Donald Trump told the widow of a fallen soldier that her husband “knew what he was signing up for” according to a congresswoman who was accompanying the widow as she awaited the body of Sgt. La David Johnson. Johnson was one of four soldiers killed in an ambush by ISIS-affiliated militants.
President Donald Trump spoke to his wife, Myeshia Johnson for about five minutes. U.S. Rep. Frederica Wilson, D-Florida, said Trump told the distraught widow Johnson “knew what he was signing up for…but when it happens, it hurts anyway.”
“Yeah, he said that,” Wilson said. “So insensitive. He should have not have said that. He shouldn’t have said it.”
Johnson’s family — including his 2-year-old son and 6-year-old daughter — were at Miami International Airport waiting for the Delta Airlines flight that was bringing the casket with his remains. The Miami-Dade Fire Rescue Department welcomed him with a water salute.
Trump attacked back on Wednesday morning, claiming he had “proof” that he didn’t say that to the soldier’s widow.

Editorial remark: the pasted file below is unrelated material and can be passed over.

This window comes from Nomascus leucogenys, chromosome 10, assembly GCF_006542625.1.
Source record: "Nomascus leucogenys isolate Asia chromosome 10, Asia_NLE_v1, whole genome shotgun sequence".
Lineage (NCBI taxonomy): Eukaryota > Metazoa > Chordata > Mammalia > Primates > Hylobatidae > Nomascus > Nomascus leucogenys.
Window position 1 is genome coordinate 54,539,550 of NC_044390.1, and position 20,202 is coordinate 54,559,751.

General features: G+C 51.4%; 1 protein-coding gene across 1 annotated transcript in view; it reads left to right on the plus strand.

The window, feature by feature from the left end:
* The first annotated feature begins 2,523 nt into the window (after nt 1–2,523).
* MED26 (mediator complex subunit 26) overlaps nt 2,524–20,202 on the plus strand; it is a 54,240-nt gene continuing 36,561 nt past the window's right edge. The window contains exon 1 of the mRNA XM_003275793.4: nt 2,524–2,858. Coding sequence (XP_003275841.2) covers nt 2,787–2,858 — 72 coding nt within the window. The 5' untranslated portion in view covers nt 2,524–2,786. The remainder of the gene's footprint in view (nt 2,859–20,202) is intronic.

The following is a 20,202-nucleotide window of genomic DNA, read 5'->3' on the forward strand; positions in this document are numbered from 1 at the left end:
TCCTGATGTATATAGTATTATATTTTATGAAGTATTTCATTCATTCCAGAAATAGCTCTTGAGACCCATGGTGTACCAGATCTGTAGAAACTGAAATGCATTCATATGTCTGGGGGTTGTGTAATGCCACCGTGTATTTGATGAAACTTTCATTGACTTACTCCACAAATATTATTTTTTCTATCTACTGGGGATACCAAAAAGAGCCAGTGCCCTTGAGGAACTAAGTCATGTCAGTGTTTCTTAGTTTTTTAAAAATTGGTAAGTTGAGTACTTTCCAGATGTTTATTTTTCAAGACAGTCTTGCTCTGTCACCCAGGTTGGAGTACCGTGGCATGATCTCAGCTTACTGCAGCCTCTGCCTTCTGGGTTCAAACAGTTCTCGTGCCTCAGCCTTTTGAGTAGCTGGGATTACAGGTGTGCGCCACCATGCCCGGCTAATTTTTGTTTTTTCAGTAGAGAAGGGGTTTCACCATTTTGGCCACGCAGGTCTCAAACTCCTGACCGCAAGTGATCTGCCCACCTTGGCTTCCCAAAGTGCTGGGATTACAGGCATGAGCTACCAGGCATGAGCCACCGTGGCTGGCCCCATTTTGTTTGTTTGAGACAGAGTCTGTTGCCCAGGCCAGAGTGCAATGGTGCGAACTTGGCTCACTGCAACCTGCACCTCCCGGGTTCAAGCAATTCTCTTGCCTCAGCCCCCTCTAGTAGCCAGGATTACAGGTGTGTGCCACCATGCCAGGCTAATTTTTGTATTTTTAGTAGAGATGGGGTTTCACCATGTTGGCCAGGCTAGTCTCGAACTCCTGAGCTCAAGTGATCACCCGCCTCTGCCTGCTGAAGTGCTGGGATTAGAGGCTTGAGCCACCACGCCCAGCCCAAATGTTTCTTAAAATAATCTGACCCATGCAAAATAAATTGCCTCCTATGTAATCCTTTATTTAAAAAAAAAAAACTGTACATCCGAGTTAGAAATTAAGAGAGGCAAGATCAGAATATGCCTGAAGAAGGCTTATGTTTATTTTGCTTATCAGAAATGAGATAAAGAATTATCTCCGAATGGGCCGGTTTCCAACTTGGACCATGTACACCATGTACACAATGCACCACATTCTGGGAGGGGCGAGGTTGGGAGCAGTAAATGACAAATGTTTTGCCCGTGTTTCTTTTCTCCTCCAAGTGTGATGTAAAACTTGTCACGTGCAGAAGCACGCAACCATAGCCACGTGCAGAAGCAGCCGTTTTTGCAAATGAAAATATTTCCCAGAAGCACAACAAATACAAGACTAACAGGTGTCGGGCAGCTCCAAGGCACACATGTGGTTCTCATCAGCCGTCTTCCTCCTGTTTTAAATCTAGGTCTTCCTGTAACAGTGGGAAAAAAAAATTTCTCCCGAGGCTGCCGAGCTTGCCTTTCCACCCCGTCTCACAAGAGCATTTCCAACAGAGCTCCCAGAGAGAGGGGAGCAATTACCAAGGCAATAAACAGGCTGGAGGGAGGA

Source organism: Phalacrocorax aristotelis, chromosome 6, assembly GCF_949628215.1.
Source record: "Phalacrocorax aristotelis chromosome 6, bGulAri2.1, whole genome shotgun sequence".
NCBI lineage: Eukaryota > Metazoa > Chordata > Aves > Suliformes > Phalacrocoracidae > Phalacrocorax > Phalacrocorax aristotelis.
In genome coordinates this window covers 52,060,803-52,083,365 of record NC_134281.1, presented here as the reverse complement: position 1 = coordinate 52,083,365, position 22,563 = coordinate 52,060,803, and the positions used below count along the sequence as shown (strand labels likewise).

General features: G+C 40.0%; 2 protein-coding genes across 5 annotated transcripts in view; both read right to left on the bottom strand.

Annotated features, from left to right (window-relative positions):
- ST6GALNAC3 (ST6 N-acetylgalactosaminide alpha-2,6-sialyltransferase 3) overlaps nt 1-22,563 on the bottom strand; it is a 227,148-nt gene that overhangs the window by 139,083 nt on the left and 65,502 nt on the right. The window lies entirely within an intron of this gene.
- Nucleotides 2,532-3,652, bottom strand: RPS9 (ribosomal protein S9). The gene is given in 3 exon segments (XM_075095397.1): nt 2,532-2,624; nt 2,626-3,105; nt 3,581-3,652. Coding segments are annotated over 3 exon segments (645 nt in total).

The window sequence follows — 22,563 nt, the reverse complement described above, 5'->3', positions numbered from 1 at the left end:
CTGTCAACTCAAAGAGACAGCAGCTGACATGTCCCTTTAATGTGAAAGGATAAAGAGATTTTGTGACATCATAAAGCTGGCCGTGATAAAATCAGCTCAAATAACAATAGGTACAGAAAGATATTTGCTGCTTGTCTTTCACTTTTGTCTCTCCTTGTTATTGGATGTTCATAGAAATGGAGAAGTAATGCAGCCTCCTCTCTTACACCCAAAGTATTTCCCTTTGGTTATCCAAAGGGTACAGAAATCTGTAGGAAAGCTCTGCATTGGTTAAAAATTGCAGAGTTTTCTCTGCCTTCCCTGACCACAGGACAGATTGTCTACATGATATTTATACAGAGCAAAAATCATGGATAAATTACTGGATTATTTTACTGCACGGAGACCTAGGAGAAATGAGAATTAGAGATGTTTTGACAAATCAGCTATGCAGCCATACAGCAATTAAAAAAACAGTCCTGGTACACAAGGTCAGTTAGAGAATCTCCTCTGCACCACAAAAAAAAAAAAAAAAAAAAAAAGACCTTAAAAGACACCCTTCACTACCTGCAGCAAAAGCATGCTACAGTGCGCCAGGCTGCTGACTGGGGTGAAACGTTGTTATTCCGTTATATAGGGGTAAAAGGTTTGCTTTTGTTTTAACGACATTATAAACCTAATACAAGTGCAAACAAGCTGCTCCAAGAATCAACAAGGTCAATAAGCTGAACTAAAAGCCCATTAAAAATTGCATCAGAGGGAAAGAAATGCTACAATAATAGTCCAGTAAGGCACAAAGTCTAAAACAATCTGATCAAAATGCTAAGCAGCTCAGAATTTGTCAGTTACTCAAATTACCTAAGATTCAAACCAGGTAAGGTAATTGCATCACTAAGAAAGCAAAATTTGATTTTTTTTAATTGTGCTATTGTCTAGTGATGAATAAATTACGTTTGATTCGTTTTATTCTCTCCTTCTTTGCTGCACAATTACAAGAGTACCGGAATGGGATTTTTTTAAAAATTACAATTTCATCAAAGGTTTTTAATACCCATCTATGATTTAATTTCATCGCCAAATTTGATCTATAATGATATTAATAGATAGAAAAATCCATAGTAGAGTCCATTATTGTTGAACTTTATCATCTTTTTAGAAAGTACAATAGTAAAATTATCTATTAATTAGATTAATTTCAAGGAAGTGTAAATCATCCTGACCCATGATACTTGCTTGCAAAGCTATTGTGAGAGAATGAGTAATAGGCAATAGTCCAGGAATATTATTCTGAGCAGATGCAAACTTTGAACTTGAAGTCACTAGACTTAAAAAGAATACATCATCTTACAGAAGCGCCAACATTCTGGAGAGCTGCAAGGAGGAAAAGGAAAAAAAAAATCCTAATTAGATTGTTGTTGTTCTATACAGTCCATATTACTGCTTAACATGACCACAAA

Wilson appeared on CNN this morning to refute Trump’s claim.
Said Wilson: “This man is a sick man. He’s cold hearted, and he feels no pity or sympathy for anyone. This is a grieving widow. A grieving widow, who is 6 months pregnant. When she actually hung up the phone, she looked at me and said ‘he didn’t even know his name.’ Now that’s the worst part…I’m not trying to prove anything with the president. So the president evidently is lying. Because what I said is true. I have no reason to lie on the president of the United States. With a dead soldier in my community. I have no time. I have no motive.”
There is a probe into the attack underway, TIME reports:
The soldiers, part of a 12-strong Special Forces team led by Green Berets, were on their back from a meeting with local community leaders when they were ambushed by a group of 50 ISIS-affiliated fighters armed with machine guns and rocket propelled grenades, according to CNN. The soldiers were reportedly only armed with rifles and their vehicles were not armored. The attack lasted 30 minutes until French air support dispersed the militants and helicopters evacuated American forces.
The four soldiers killed in the shootout— Staff Sgt. Bryan Black, Staff Sgt. Jeremiah Johnson, and Staff Sgt. Dustin Wright, and Sgt. La David Johnson — were the first American soldiers killed by hostile fire since the U.S. began providing training and assistance to local military forces, the New York Timesreported. Another soldiers two injured in the attack and were taken to Niamey, the capital, about 124 miles away.